Luke is saying that free markets are bad because Alan said so.  Wow what a great argument!  

For once, I’d like to see these liberal acolytes bring their arguments to their logical conclusion by calling for the legalisation of illicit drugs, non-compulsory education and the abolition of any other laws that impinge on our supposed freedom. This would finally confirm that their standpoint is rooted in ideology as opposed to observed, empirical fact.

Here Luke again displays his ignorance with a straw man argument.  Objectivists and many libertarians (literally thousands, possibly millions) proudly and loudly argue for the TOTAL abolishion of state education, health, welfare, infrastructure and more.  The call to legalise illicit drugs is hardly new, and on this issue I’d say you could find millions of people around the world in favour of legalisation. 

But the big winner here is when Luke accuses free market promoters for a standpoint rooted in ideology.  Well Luke, every single person on the planet’s political views are rooted in some sort of ideology.  So what?  Are you implying a theory – practise dichotomy?  This might actually be an interesting discussion.

However Luke, you have just identified yourself as a hypocrite, because in paragraph two, you clearly promote the ideology of egalitarianism. 

In addition, Luke is clearly in favour of empiricism (the epistemological portion of his ideology at work).  He again shows us that he is a hypocrite by not living up to his own standard of empirical evidence – because he supplies none.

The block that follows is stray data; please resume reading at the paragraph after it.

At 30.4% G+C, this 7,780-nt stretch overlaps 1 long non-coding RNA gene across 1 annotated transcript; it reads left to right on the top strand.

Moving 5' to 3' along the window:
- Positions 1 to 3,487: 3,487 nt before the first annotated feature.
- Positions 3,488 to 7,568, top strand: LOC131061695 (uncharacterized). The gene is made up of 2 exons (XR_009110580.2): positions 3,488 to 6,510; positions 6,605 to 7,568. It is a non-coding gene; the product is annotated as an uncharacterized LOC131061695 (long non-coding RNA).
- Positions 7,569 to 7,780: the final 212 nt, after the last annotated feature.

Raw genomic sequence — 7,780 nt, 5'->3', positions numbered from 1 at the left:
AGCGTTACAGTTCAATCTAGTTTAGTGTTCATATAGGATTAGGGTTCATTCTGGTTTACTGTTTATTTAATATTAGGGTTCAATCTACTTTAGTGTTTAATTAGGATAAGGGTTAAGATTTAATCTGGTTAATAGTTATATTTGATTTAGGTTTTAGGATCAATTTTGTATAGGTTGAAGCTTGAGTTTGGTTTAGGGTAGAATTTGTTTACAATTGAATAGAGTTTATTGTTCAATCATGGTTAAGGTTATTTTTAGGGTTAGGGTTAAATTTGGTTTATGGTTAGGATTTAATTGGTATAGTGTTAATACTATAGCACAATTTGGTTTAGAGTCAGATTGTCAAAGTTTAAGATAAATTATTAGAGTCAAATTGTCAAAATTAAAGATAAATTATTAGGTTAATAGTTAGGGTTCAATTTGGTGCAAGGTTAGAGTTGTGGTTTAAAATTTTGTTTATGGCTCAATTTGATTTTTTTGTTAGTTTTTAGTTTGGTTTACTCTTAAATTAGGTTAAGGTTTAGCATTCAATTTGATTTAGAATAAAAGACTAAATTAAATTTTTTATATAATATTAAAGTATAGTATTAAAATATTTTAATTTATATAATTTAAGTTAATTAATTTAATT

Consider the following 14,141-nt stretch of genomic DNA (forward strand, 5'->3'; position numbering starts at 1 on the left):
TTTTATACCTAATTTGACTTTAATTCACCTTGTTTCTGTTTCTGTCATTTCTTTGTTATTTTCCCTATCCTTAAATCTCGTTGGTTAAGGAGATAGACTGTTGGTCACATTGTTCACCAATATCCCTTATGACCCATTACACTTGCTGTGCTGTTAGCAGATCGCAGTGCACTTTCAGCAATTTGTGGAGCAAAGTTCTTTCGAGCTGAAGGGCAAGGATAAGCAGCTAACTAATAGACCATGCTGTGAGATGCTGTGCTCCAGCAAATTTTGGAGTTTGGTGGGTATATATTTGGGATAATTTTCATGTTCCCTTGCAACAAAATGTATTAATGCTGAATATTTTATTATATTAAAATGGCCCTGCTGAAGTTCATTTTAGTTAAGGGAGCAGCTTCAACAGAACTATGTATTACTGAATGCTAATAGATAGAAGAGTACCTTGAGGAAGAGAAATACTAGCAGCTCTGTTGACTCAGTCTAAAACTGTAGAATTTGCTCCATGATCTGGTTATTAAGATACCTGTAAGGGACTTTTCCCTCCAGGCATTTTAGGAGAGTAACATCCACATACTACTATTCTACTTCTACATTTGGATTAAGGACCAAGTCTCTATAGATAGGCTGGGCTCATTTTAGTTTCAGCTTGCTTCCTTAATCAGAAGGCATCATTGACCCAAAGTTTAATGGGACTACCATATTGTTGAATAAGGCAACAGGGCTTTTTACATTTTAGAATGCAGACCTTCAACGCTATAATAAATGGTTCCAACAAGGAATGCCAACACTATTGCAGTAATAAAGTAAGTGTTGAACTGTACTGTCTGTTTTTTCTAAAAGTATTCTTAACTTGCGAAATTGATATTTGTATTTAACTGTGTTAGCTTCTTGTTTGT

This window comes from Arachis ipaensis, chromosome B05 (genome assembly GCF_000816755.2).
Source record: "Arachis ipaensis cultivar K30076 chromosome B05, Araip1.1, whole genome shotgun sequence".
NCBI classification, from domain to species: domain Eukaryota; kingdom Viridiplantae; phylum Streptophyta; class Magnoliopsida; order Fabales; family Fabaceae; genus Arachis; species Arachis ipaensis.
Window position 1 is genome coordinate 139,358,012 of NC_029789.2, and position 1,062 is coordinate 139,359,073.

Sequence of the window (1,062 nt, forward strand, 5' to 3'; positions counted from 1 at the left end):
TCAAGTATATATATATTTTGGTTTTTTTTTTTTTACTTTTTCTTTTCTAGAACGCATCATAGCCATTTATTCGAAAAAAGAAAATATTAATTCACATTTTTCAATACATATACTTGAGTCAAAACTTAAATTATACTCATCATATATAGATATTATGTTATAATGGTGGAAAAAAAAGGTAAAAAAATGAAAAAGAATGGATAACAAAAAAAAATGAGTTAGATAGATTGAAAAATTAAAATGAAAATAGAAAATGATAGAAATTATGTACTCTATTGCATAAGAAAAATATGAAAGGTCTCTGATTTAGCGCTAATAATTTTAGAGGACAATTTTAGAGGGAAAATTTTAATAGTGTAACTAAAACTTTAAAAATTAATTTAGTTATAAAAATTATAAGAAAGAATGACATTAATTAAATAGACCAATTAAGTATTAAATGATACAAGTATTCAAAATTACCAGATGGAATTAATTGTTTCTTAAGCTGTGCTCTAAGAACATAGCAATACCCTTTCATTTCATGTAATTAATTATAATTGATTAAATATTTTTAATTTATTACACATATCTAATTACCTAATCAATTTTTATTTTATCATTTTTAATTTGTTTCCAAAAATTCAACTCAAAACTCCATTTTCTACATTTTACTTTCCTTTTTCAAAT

Luke Slawomirski
Highgate, WA

 I’m not sure if the Australian printed this letter just to show how bad the arguments of a typical supporter of state control are? 

Anyhow, the Australian has printed an aggressive letter, containing obvious contradictions, that engages in empty assertion, straw man arguments and ad hominem.  And that’s the state of the world we live in.  It’s quite depressing.

Luke I think I genuinely feel sorry for you.  But my real concern is that this standard of thought is common in our community.  Luke appears well educated – at least he uses big words – but he’s still highly ignorant – and alarmingly opinionated considering this ignorance.  Although I’m a little jealous.  If I wrote such an illogical waste of words that took the other side and supported capitalism – there’s no way I’d get published.  You should feel lucky Luke, that you even have the opportunity to display to the world your contradictory thinking and ignorance.  Although you should also feel embarassed.

I will end this short piece by restating my second paragraph:

What I interpret from Luke’s letter is that those in favour of our current levels of state control (like Luke) are looking for logical consistency in political theory and are seeking to satisfy their ethics.  And this exposes one of the problems with libertarian politics.